By: Muhammad Omer Hayat
Initially supported by at least 560 MEPs from five of the largest groups in the 751-strong European Parliament, voting on a damning resolution against India’s contentious Citizenship Amendment Act (CAA) was postponed on Wednesday till March in a move that many members criticised as a prime example of the European Union “capitulating and crumbling” in the face of pressure from India’s diplomatic lobby. In a biting speech during the debate in Brussels on Wednesday, Scott Ainslie of the European Free Alliance, popularly known as the Greens party, condemned the deferment of the vote saying he was “heartbroken” at the “appalling decision taken today”, which he said was the result of the EU prioritising “yet another trade summit with India over our commitment to protecting human rights”. “We’ve refused to take a stand on this Islamophobic policy which could drive 200 million Muslims, nearly half the EU’s population, towards statelessness, incarceration or deportation,” Ainslie said. The Greens’ MEP pointed out that all major groups in the EU Parliament, including the European People’s Party (EPP) – the largest group in Europe with 184 elected members, had “co-signed” the resolution but “today have chosen to postpone the vote yet again”.
Four of the largest parties in the EU Parliament – EPP, Progressive Alliance of Socialists and Democrats (S&D), the Renew Europe Group and the European United Left/Nordic Green Left (GUE/NGL) – were signatories to the joint resolution against India. But in yesterday’s debate, one parliamentarian each from three of these groups came out in open support of the CAA, going as far as terming the new law an example of “positive discrimination”. Nina Gill, an Indian-origin S&D parliamentarian from the United Kingdom, said: “This is an act of positive discrimination aimed at integration process of refugees from Pakistan, Afghanistan and Bangladesh, who have already been in India for many years, recognising the high level of discrimination faced by non-Muslims in those countries. It is not seeking to exclude any of the other groups who do not fall within this category.” Welcoming the postponement of the vote, Gill said the resolution was full of factual inaccuracies. She regretted that her concerns about the persecution of minorities in Pakistan, Afghanistan and Bangladesh had “fallen on deaf ears”. “Had this house paid a little bit of more attention to those gross violations as we do today to CAA, India may not have had to take these actions.” Gill said it was the correct decision to wait on the vote “until the Supreme Court has deliberated on this”.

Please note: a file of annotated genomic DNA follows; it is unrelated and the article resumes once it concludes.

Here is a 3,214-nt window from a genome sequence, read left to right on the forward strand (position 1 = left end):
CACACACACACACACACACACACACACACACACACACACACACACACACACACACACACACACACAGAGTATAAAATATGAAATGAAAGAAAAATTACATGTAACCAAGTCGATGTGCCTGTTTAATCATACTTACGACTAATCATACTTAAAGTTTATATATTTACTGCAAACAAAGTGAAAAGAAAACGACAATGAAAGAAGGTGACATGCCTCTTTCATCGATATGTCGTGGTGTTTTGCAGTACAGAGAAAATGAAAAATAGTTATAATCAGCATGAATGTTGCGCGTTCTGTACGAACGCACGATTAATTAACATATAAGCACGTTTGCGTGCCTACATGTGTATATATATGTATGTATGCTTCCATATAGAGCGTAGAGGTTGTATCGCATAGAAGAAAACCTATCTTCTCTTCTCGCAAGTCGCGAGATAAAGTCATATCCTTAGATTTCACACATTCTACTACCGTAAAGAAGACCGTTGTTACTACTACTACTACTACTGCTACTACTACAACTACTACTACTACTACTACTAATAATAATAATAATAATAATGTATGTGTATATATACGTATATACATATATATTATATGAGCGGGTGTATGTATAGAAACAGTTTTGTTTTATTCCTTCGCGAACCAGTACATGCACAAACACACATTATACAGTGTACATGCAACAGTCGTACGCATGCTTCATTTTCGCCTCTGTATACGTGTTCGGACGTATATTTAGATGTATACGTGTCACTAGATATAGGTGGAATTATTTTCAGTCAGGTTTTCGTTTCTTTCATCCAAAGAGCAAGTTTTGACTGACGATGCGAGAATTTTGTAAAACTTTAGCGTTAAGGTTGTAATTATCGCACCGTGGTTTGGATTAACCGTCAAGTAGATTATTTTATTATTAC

Another British MEP of Indian origin, Dinesh Dhamija of the Renew Europe Group, echoed similar views in clear contradiction to his group’s stance on the resolution. “India takes in persecuted refugees from Pakistan, Afghanistan and Bangladesh and they are the bad guys? They are the good guys; they’ve taken in the refugees. This motion does not censure any of the three Muslim countries for having created this refugee crisis,” he said.
Dhamija was of the view that the Rohingya migrating from Bangladesh to India should not be considered a religious minority since they were coming from a “majority Muslim state”, instead referring to them as “economic migrants”. Talking about the National Register of Citizens (NRC) proposed by India, Dhamija questioned: “Are we saying that India or any other country for that matter is not allowed to document the people living inside its boundaries?” He also said that the matter be considered subjudice as it was being looked into by the Indian Supreme Court. Phil Bennion, also from the Renew Europe Group, highlighted the NRC as linked to the CAA: “1.9 million people now have been excluded from the register on the basis of not having the documents. So India’s refugee policy needs to be applied to all of those in need, including Muslims.” Bennion pointed out that even Muslim minorities, such as Ahmedis, were persecuted in neighbouring countries which the new Indian law did not take into account. “Now there are Muslim sects in neighbouring countries that do face discrimination and one of them, the Ahmadiyyas has already been mentioned. Ultimately, this law discriminates on religious grounds and is therefore contrary to the whole principle in India of secularism.” In stark contrast to fellow S&D MEP Nina Gill, John Howarth lambasted the citizenship law as “highly discriminatory” and “Islamophobic”. “I find and many of the people I represent find the Indian citizenship act amendments alarming. This cannot be dressed up. This is a highly discriminatory piece of legislation which targets a specific religion.” Pointing out that the new legislation posed a threat to India’s secular nature, Howarth said it was clear that Muslims had been singled out in the new law.